Copyright 2012 (c) Primex Scans and Labs. Please do not reproduce this article in its entirety without permission. Alternatively, a link to this URL would be appreciated.

And the award for the best Villain goes to…

In recent times, trans fats have earned the reputation of being THE VILLAINS of the piece, the really BAD guys, to be avoided at all costs.

What are trans fats, and what makes them so bad?

Trans fats are artificially created fats.  Basically, liquid vegetable oil (an otherwise healthy monounsaturated fat) is packed with hydrogen atoms and converted into a solid, which we call trans fat. This form of fat is ideal for the food and baking industry to use because of its long shelf life, high melting point and smooth, creamy texture. Trans fats are what make commercially prepared cakes, cookies and chips taste as nice as they do.

In India there has always been this long standing debate on the health benefits of vegetable oils, over saturated fats like butter or ghee and trans fats like vanaspati. In a choice between the three, vegetable fats definitely score over the other two, as the best form of fat intake. While, saturated fats have been found to elevate the total cholesterol and LDL (low-density lipoprotein) level; trans fats not only elevate LDL levels, but also those of triglycerides. Even worse they reduce the level of HDL (high-density lipoprotein), what is commonly referred to as ‘good cholesterol’, leaving a person extremely vulnerable to heart disease,

Right now, I can hear you saying, ‘whoa hang on a moment, what on earth do all these high sounding medical terms mean’? Maybe I should explain right?

Let’s start with Cholesterol?

This is quite simply, a fat that is made by the liver. Cholesterol is also present in several foods, such as, red meat and dairy. Cholesterol is required by almost all the cells of the body and is actually one of the good guys. It’s only when an excess of cholesterol is present in the body that it starts creating problems. Then we come to the lipoproteins. As the name suggests, these are a combination of fat and protein. Their function is to transport fats around the body in the blood. There are three types of lipoproteins:

Low Density Lipoprotein or LDL, part of the villain troupe, since it carries cholesterol from the liver to the cells. If too much cholesterol is carried to the cells it cases a harmful build up, which results in the narrowing of the arteries (atherosclerosis) ultimately leading to heart disease.

High Density Lipoproteins or HDL is the good guy. It transports Cholesterol from the cells to the liver, to be broken down and eliminated. Thus a high level of HDL in your blood indicates a low propensity for heart disease.

Triglycerides are the form in which most fat exists in food, as well as in the body. Calories ingested in a meal and not used immediately by tissues for energy, are converted to triglycerides and transported to fat cells to be stored. These are an excellent source of fuel for the body when there are food shortages. On the other hand, in these days of food excesses, the level of triglycerides in the blood can very easily go above healthy levels, again leading to an increased risk of heart disease or one of the other lifestyle diseases.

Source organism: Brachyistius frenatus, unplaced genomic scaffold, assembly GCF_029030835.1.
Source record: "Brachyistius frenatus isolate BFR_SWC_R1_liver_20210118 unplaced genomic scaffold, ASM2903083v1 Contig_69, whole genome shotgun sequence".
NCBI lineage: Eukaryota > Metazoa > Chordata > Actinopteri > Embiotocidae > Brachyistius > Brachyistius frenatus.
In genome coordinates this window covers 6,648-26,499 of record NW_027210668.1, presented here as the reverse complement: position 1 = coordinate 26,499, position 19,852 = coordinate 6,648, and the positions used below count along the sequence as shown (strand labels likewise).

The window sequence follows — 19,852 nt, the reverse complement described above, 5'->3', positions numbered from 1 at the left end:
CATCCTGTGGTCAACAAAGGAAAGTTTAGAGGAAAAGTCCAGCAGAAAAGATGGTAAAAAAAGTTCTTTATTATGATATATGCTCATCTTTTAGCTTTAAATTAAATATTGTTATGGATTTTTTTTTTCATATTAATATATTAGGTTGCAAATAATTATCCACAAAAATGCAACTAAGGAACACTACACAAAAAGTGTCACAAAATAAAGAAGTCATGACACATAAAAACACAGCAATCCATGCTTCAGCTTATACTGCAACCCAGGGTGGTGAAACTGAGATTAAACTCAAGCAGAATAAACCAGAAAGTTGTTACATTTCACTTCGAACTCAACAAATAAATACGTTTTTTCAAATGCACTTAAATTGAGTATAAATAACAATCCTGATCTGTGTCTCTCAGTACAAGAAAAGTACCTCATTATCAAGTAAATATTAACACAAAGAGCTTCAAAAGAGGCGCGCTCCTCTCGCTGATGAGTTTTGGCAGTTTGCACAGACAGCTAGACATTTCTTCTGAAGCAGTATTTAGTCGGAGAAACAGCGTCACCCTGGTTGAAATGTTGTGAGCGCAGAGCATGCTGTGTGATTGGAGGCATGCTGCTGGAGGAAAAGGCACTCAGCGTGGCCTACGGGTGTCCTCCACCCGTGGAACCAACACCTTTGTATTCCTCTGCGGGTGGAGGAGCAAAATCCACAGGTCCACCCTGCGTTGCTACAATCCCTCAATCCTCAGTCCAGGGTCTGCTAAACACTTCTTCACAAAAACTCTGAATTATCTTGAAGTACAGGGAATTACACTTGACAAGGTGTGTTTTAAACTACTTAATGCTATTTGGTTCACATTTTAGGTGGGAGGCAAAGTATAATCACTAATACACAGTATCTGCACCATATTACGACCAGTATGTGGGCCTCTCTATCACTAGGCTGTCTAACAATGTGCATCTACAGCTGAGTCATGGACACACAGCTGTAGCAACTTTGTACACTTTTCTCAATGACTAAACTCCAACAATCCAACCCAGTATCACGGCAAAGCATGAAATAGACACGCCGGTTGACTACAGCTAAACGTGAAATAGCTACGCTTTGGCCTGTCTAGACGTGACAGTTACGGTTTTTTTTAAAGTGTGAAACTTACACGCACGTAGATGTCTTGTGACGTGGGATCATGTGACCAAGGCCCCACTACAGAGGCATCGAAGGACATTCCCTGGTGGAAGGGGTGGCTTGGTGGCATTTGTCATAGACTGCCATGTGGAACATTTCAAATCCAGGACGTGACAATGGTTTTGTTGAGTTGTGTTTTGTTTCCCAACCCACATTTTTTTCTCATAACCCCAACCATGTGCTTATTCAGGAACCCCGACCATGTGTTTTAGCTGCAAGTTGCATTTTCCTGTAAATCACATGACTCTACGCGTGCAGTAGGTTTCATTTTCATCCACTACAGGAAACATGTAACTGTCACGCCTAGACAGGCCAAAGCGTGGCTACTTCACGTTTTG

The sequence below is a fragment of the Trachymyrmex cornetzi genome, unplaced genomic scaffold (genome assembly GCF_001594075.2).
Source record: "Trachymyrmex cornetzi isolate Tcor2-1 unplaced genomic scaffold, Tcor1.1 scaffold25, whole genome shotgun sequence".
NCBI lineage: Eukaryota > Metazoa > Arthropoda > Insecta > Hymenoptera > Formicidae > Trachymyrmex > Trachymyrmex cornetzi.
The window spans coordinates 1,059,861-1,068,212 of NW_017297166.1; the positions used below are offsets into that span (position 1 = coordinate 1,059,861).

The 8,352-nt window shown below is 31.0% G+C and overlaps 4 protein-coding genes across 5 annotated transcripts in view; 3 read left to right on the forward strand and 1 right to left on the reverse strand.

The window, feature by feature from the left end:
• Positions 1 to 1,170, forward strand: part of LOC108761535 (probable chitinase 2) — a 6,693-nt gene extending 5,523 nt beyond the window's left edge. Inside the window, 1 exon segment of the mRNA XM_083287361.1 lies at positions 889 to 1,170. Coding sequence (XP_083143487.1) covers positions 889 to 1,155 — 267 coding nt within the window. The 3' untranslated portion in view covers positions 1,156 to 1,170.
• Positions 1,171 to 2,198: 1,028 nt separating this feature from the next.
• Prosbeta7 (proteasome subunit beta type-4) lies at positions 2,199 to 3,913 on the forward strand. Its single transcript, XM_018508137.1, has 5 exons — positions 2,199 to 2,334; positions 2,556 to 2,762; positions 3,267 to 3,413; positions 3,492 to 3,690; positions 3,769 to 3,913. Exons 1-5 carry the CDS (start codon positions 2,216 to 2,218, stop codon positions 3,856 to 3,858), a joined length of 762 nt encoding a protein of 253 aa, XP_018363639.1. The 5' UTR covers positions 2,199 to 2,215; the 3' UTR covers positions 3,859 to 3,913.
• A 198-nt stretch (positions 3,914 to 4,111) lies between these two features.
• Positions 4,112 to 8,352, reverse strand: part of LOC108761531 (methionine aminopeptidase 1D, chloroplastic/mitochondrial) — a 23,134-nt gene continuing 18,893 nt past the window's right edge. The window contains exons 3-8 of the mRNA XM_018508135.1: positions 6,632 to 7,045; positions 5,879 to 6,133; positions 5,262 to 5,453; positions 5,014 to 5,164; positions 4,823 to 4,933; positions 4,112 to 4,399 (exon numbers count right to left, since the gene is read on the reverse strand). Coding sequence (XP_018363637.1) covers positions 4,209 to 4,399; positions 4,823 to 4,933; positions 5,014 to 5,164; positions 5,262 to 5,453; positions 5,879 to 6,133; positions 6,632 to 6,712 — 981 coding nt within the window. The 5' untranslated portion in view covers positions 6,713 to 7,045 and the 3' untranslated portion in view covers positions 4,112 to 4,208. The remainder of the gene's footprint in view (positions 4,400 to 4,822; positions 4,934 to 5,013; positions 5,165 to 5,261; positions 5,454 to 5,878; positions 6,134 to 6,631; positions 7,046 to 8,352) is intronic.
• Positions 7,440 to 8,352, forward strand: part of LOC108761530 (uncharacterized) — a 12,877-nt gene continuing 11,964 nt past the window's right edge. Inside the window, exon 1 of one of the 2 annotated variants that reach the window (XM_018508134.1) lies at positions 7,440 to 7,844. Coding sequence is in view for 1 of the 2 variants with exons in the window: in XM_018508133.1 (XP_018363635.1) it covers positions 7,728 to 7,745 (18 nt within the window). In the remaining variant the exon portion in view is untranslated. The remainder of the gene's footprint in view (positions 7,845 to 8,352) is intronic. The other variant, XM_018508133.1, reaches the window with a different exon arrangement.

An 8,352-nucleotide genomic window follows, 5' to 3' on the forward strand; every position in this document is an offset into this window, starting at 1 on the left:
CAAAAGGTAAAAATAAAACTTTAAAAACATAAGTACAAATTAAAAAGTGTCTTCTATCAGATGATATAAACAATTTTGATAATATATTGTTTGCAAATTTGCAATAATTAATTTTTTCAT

Defeating the Villain

Now that we have demystified those impossible tongue twisters, let’s get back to the original villain, trans fats.These baddies  have earned themselves such a bad reputation, that their recommended safe intake has been limited to less than 1 percent of the total calorie intake. In other words, avoid them completely. In the USA it is mandatory to mention the use of trans fats on the food label. In India we do not have such stringent regulations yet, and therefore you need to pay careful attention to the ingredient list on the food label. If the words ‘Hydrogenated Vegetable Oil’ or ‘Partially Hydrogenated Vegetable Oil’ are anywhere near the top of the ingredient list, this is a food to be avoided at all costs.

Ultimately, it always boils down to the same things doesn’t’ it? Fast foods, confectionery and fried snacks are the enemy. Treat yourself with very small portions of them once in ten days or so. Everyday food needs to be home cooked and balanced meals, made of unprocessed or semi processed cereals and lentils, cooked in as little oil as possible.  Fresh fruit and raw vegetables make for perfect snacks (after thorough washing). Make sure that these good foods become a part of your daily life. After all when we don’t let the bad guys win in Bollywood, why should we let them win at home?

About the Author:

Sunitha Srinivasan is a Lifestyle Consultant and Resistance Trainer. She has qualified with the National Association for Fitness Certification, Arizona, USA. She conducts workshops on wellness that she calls ‘A Celebration of Life’, counsels on the management of lifestyle diseases and writes for leading journals and magazines.

She can be contacted at sunitha@sans-souci.in

Photo Credit: Image 1

Copyright 2012 (c) Primex Scans and Labs. Please do not reproduce this article in its entirety without permission. Alternatively, a link to this URL would be appreciated.

Demystifying health, healthcare and the secrets of a healthy lifestyle

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Demystifying health, healthcare and the secrets of a healthy lifestyle